“The more people participate in the process of their own education, and the more people…
Big Bold Goal 1
Minnesota schools are culturally responsive in their policies and practicesThrough capacity-building and collaborations with education leaders, communities of color and Native American voices, and community members, we can work to develop race equity goals in education and promote policies and responsiveness that support them.
A racially equitable education system is one where race is no longer a predictor of academic or social success.
Collective action and equity leadership help fulfill the potential of all people.
Minnesota continues to have one of the largest academic opportunity gaps in the country. Culturally responsive classrooms, collective action, and equity leadership are necessary to address the ongoing systemic inequities that continue to be barriers to educational opportunities and excellence for students of color and American Indian students.
Race equity planning activities and collective action-inspired Race Equity Plans bring together communities of color and American Indian communities with school leaders to more holistically reflect diverse perspectives and experiences in shaping school policy and practice.
Dr. Ron Ferguson, Harvard Achievement Gap Institute leader and researcher, addresses race equity planning this way: “In the context of a movement for excellence with equity, it is important to view the changing cultural norms in schools, homes, and youth peer groups as collective action projects requiring organizers and leadership, not adjustments that individuals will carry out in isolation without regard for others’ responses.”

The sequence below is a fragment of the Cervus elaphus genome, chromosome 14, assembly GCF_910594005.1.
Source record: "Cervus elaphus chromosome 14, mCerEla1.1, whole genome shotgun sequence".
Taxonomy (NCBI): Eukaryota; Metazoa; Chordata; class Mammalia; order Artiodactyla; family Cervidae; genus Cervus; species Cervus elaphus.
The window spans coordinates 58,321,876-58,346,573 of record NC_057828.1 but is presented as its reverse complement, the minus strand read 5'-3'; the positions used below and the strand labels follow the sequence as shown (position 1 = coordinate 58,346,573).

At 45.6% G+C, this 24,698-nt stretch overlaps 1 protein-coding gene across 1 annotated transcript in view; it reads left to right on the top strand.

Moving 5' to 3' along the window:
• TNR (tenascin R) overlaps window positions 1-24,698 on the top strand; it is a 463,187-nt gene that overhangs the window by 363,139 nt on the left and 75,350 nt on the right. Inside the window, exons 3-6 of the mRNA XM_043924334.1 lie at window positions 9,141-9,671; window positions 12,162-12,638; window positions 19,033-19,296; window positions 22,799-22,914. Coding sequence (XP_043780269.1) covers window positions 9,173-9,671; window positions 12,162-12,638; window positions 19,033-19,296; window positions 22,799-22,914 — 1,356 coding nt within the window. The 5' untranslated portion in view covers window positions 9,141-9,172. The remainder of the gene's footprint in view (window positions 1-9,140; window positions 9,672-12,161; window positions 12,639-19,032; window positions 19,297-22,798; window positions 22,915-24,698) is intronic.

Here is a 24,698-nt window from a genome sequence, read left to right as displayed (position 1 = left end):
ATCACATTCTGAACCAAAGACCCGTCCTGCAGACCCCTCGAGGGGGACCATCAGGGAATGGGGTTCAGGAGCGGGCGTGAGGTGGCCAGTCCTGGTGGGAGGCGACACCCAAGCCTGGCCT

Leading with an equity lens is essential for building student and community success.
“Equity-centered capacity building (ECCB) provides a lens, a set of skills, and specific strategies that support school systems and communities….it also builds the courage, relationships, and the muscle of administrators, teachers, students, boards, and community members to stay focused on their dreams and goals—helping all students thrive, improving school systems, and tackling the most daunting challenges.” –Dr. Sheryl Petty
Education Equity and Excellence Action Planning
MnEEEP, in partnership with The Nobles County Integration Collaborative (NCIC), facilitated a powerful multi-racial community engagement series that produced and released its local Promise to Act: Education Equity and Excellence Action Plan in June of 2017.
The Action Plan is the result of an 18-month research and planning process that gathered local community members and leaders to develop education equity strategies driven locally by families, students, and educators who reflect the various cultures and perspectives of Southwestern Minnesota.Learn More
Race Equity & Excellence in Education Network
MnEEP’s Race Equity & Excellence in Education Network works to build strategic models and collaborations with families, community members, and school leaders across Greater Minnesota to develop plans for promoting race equity in that region.
Through capacity-building and collaborations with local stakeholders in education, communities of color and Native American voices, local business leaders, and community members, we can work to develop solutions for achieving community-created race equity goals.Learn More
School Board Equity Institutes
The network provides training for local school board members on the history of communities of color and American Indian students with U.S. education policy, the use of an equity lens in decision-making, case studies on equity frameworks and schools, and equity policy tools to dismantle systemic racism and bias in school communities.Learn More
Across the state, both K-12 schools and higher education institutions are increasingly committing to clear equity goals and policies to address educational disparities and systemic inequality. While these are important improvements, they question is often: How are they measuring progress of these new policies and practices to advance race equity?
The school year is done. Children have moved into a new grade, learned new skills,…